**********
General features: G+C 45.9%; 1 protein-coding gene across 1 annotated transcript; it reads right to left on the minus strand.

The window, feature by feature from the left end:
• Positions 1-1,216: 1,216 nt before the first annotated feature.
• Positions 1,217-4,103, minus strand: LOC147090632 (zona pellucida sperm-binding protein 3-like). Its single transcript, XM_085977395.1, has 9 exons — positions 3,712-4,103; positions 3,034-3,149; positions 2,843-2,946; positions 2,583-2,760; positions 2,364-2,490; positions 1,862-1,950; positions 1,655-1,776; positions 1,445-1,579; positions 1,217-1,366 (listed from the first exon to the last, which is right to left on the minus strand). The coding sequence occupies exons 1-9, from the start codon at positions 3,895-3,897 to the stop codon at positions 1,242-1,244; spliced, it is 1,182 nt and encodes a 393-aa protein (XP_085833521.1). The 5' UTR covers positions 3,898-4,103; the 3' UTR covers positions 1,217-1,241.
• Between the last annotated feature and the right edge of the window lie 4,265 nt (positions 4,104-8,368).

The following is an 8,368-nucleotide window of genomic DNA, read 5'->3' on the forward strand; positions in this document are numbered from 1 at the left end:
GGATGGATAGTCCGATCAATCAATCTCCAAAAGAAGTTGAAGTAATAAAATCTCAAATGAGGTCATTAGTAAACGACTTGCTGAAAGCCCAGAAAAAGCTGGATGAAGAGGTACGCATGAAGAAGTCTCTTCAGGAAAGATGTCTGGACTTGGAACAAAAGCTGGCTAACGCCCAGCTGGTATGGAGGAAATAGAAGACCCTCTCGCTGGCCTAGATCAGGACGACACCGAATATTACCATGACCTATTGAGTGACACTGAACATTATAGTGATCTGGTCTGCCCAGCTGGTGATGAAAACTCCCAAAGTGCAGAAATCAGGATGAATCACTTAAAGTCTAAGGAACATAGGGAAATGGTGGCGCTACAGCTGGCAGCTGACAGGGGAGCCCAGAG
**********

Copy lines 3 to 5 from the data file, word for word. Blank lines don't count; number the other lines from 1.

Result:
• Positions 1-1,216: 1,216 nt before the first annotated feature.
• Positions 1,217-4,103, minus strand: LOC147090632 (zona pellucida sperm-binding protein 3-like). Its single transcript, XM_085977395.1, has 9 exons — positions 3,712-4,103; positions 3,034-3,149; positions 2,843-2,946; positions 2,583-2,760; positions 2,364-2,490; positions 1,862-1,950; positions 1,655-1,776; positions 1,445-1,579; positions 1,217-1,366 (listed from the first exon to the last, which is right to left on the minus strand). The coding sequence occupies exons 1-9, from the start codon at positions 3,895-3,897 to the stop codon at positions 1,242-1,244; spliced, it is 1,182 nt and encodes a 393-aa protein (XP_085833521.1). The 5' UTR covers positions 3,898-4,103; the 3' UTR covers positions 1,217-1,241.
• Between the last annotated feature and the right edge of the window lie 4,265 nt (positions 4,104-8,368).